Some of the programs I've been studying have been growing and developing for years, but no one has - up to now - bothered to study them. Actually, no one outside of the military, in many cases, seems to have even been aware of their existence. The scope of likely constitutional violations I've uncovered is, in certain case, massive.

I was having  a conversation, recently,  with an associate editor of a major distribution magazine who is working on a soon to be released and very ambitious story on the influence of the Christian right in the federal government. He  apologized to me, saying he said he had been highly dubious of my initial take on the spread of apocalyptic religious ideology in the Pentagon. Now, he's convinced - I've demonstrated it, with more on the way.

Carrol's summation is, in my mind, keenly insightful. He sees the outline of the problem. Along with Chris Rodda, I've been fleshing out that outline with facts.

by Bruce Wilson on Tue Sep 18, 2007 at 03:23:44 PM EST

I would love to see Carroll's research notes. This is the EXACT OPPOSITE of my experience with the military, whether active duty or as a contractor who dealt daily with the Pentagon and others (who shall not be named ). There were small groups of Christians present, but I never have witnessed something like this. I really have a problem believing this dude

by BobValerius on Tue Sep 18, 2007 at 05:53:39 PM EST
It would depend on when and where you were in the military.

But for a short example : the Officer's Christian Fellowship, a subsidiary of Bill Bright's Campus Crusade For Christ, has roughly 15,000 members in the US military officer corps on 200 US military bases worldwide. The OCF appears to espouse apocalyptic theology and is fundamentalist.

Another group, "Christian Embassy", proselytizes directly within the Pentagon and under its auspices reportedly some 350 Bible study groups meet regularly. Christian Embassy appear to advocate the position that the US invasion of Iraq was Biblically justified and is fundamentalist, Christian Embassy is also a subsidiary of Campus Crusade For Christ.

Beyond the US military, there are a number of other fundamentalist, apocalyptic Christian ministries that target the US military.  Campus Crusade is far from the only player.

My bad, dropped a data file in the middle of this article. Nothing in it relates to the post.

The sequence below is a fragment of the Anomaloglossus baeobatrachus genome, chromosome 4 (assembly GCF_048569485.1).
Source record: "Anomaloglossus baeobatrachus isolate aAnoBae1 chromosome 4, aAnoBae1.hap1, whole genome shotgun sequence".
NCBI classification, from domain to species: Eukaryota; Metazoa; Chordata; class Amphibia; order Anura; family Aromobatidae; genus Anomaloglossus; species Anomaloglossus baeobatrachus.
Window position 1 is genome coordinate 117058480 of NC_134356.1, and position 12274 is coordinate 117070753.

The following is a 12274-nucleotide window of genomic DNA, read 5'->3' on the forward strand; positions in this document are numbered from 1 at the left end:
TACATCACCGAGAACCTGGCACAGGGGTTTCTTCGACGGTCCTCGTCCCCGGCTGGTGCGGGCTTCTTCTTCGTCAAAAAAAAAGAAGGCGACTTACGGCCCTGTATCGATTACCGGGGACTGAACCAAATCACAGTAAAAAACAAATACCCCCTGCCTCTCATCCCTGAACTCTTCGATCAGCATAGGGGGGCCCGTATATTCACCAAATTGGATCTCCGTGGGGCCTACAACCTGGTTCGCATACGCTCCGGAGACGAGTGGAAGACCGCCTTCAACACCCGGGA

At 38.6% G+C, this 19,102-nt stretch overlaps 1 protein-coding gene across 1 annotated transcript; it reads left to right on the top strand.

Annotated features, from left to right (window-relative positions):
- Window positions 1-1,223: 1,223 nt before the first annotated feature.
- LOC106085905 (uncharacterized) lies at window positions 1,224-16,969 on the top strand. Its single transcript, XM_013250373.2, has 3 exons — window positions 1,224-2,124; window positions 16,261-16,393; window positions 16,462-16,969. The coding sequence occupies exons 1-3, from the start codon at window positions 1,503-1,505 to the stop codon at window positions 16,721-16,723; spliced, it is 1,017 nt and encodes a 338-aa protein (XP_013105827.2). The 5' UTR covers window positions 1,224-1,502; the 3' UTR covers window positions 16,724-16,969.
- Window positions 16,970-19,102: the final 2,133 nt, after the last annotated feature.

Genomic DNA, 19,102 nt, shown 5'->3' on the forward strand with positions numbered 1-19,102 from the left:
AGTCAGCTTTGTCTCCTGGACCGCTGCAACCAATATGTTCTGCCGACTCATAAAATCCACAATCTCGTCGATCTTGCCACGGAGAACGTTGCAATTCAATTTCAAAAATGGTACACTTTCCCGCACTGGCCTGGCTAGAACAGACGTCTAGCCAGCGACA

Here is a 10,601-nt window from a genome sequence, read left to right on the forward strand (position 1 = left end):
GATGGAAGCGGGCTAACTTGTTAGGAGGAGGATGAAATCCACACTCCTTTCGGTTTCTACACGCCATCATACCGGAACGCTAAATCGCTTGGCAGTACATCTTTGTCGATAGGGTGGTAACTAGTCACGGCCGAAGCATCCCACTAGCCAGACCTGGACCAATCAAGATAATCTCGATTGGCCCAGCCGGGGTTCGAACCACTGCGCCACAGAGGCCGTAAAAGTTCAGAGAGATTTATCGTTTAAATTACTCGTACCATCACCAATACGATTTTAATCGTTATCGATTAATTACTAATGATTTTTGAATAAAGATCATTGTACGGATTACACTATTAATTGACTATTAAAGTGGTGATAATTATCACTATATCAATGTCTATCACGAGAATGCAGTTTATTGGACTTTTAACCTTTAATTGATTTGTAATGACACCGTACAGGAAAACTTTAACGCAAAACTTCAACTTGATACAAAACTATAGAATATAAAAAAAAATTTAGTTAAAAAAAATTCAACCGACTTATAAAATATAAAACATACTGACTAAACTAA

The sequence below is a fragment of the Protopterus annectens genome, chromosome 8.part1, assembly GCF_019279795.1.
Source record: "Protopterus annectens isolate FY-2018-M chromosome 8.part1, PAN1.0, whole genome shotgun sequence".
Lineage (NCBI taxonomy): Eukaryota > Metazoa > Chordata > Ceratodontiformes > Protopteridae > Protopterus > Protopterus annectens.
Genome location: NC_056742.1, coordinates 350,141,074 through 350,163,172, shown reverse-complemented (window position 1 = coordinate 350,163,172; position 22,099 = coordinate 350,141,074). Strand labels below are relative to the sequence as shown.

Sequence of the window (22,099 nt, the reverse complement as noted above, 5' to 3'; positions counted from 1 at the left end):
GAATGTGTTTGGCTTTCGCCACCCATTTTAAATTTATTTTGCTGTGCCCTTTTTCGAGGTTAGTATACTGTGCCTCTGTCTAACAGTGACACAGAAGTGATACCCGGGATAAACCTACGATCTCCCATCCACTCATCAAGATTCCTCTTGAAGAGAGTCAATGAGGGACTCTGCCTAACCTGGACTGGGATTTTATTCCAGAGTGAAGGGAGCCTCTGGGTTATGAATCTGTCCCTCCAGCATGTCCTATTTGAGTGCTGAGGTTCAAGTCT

by Bruce Wilson on Tue Sep 18, 2007 at 06:32:34 PM EST

I did not see any political machinations, or any mobilization towards any ends other than forming Bible studies (much like any evangelical denomination would), primarily on overseas bases (where English speaking service-members would have a hard time finding fellowship outside of the base chapel arena). They seemed to work pretty well with the chaplain corps in CONUS, too; and, went out of their way not to step on the toes of the on-base chapel programs. Rather they supported them. I saw nothing I am concerned about, even in retrospect. Even at the USAFA, where I was a cadet (76-80) there were other groups, FCA and NAVs, and a certain USAF LTC's fellowship group, that were WAY more aggressive than OCF. Now, if you tell me something changed in the 90s, I can't challenge that, but in the late 70s and 80s (CO, CA, TX, MO, MD, 7th Corps Germany) I saw nothing scary about OCF or its mission.

by SharonB on Wed Sep 19, 2007 at 12:05:49 PM EST
I gather that most reports of intrusive evangelizing in the Armed Forces are relatively recent (2000 onwards), and that the AFA is a hotspot but in general the intrusive activity is sporadic. What seems worrisome is that the rhetoric concerning "discrimination" against conservative evangelical chaplains (ie, making them follow the chaplaincy rules) and concerning evangelization of Iraqis is hot, on various large-audience radio programs aimed at the general (non-military) audience.

by NancyP on Wed Sep 19, 2007 at 09:01:49 PM EST

And, the OCF now appears to espouse apocalyptic theological views - as is the right of its members too, but the tendency might worry some Americans. Still, such tendencies present no affront to the US Constitution...  

That's all I'll say right now.

by Bruce Wilson on Wed Sep 19, 2007 at 11:32:39 PM EST

Growing up attending a fundamentalist church where end time prophecy was rigorously taught, and seeing how certain bible verses were repeatedly used to explain current events and justify military action, it is no surprise that military personnel would find this type of teaching appealing.

by offbeatjim on Wed Sep 19, 2007 at 08:26:57 AM EST